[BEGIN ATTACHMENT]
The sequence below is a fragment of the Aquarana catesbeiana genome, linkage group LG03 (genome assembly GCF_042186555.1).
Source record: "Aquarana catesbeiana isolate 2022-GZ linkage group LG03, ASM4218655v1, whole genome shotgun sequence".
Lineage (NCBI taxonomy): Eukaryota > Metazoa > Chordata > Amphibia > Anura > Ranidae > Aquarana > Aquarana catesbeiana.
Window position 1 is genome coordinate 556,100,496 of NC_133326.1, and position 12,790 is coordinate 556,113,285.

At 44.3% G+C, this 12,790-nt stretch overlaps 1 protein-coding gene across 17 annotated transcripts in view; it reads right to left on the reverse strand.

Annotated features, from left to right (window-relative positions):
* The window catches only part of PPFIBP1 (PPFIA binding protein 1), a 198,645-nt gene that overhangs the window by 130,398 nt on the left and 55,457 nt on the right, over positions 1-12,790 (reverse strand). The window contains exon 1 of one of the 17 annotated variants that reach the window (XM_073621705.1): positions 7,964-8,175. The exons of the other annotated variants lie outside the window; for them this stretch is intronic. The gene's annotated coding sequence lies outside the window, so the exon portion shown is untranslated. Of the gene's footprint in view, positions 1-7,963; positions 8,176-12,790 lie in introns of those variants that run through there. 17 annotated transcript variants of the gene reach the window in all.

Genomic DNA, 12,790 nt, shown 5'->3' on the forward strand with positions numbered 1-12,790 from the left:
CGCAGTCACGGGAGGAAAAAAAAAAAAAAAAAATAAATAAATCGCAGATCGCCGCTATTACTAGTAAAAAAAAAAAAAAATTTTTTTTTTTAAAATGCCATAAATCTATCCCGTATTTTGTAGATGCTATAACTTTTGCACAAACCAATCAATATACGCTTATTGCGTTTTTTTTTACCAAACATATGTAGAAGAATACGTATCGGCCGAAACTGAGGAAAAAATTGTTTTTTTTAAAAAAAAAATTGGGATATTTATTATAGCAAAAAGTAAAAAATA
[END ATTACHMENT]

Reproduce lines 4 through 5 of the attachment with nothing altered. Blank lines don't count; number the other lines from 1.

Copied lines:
Window position 1 is genome coordinate 556,100,496 of NC_133326.1, and position 12,790 is coordinate 556,113,285.

At 44.3% G+C, this 12,790-nt stretch overlaps 1 protein-coding gene across 17 annotated transcripts in view; it reads right to left on the reverse strand.